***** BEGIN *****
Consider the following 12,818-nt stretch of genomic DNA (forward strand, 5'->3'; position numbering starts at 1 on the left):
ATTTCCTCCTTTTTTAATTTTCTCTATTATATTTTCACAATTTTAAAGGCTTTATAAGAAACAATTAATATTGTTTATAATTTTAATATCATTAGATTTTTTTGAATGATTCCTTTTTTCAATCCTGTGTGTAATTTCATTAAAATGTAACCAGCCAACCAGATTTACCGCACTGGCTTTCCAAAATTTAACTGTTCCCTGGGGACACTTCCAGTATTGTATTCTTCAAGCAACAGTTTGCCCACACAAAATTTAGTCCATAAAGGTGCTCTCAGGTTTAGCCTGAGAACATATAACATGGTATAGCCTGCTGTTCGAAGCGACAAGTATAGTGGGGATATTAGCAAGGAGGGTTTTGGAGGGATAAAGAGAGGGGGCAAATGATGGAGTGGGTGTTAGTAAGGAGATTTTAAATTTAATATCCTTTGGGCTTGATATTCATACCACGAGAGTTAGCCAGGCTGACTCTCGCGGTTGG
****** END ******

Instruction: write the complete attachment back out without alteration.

Consider the following 12,818-nt stretch of genomic DNA (forward strand, 5'->3'; position numbering starts at 1 on the left):
ATTTCCTCCTTTTTTAATTTTCTCTATTATATTTTCACAATTTTAAAGGCTTTATAAGAAACAATTAATATTGTTTATAATTTTAATATCATTAGATTTTTTTGAATGATTCCTTTTTTCAATCCTGTGTGTAATTTCATTAAAATGTAACCAGCCAACCAGATTTACCGCACTGGCTTTCCAAAATTTAACTGTTCCCTGGGGACACTTCCAGTATTGTATTCTTCAAGCAACAGTTTGCCCACACAAAATTTAGTCCATAAAGGTGCTCTCAGGTTTAGCCTGAGAACATATAACATGGTATAGCCTGCTGTTCGAAGCGACAAGTATAGTGGGGATATTAGCAAGGAGGGTTTTGGAGGGATAAAGAGAGGGGGCAAATGATGGAGTGGGTGTTAGTAAGGAGATTTTAAATTTAATATCCTTTGGGCTTGATATTCATACCACGAGAGTTAGCCAGGCTGACTCTCGCGGTTGG